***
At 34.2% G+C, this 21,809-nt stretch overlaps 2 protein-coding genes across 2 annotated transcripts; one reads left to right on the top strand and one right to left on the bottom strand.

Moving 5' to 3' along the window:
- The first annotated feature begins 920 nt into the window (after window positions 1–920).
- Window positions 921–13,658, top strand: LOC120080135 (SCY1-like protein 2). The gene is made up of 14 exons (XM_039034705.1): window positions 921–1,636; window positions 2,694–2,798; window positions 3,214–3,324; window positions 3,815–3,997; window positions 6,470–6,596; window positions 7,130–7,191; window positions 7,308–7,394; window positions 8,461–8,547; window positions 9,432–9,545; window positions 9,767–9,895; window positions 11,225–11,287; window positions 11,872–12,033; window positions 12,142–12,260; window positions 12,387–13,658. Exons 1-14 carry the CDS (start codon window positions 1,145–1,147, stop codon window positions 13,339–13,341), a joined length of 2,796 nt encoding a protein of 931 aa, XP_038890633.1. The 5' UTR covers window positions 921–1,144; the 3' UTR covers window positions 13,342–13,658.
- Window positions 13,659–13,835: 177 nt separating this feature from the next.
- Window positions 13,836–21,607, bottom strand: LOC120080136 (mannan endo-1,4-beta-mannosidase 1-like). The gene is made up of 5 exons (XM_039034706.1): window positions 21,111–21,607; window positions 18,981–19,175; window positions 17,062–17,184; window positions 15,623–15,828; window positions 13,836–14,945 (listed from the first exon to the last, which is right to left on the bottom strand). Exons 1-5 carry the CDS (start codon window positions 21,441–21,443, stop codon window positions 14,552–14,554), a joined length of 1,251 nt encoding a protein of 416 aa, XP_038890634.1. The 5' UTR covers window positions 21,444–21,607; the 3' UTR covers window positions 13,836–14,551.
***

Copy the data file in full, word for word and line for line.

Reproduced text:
At 34.2% G+C, this 21,809-nt stretch overlaps 2 protein-coding genes across 2 annotated transcripts; one reads left to right on the top strand and one right to left on the bottom strand.

Moving 5' to 3' along the window:
- The first annotated feature begins 920 nt into the window (after window positions 1–920).
- Window positions 921–13,658, top strand: LOC120080135 (SCY1-like protein 2). The gene is made up of 14 exons (XM_039034705.1): window positions 921–1,636; window positions 2,694–2,798; window positions 3,214–3,324; window positions 3,815–3,997; window positions 6,470–6,596; window positions 7,130–7,191; window positions 7,308–7,394; window positions 8,461–8,547; window positions 9,432–9,545; window positions 9,767–9,895; window positions 11,225–11,287; window positions 11,872–12,033; window positions 12,142–12,260; window positions 12,387–13,658. Exons 1-14 carry the CDS (start codon window positions 1,145–1,147, stop codon window positions 13,339–13,341), a joined length of 2,796 nt encoding a protein of 931 aa, XP_038890633.1. The 5' UTR covers window positions 921–1,144; the 3' UTR covers window positions 13,342–13,658.
- Window positions 13,659–13,835: 177 nt separating this feature from the next.
- Window positions 13,836–21,607, bottom strand: LOC120080136 (mannan endo-1,4-beta-mannosidase 1-like). The gene is made up of 5 exons (XM_039034706.1): window positions 21,111–21,607; window positions 18,981–19,175; window positions 17,062–17,184; window positions 15,623–15,828; window positions 13,836–14,945 (listed from the first exon to the last, which is right to left on the bottom strand). Exons 1-5 carry the CDS (start codon window positions 21,441–21,443, stop codon window positions 14,552–14,554), a joined length of 1,251 nt encoding a protein of 416 aa, XP_038890634.1. The 5' UTR covers window positions 21,444–21,607; the 3' UTR covers window positions 13,836–14,551.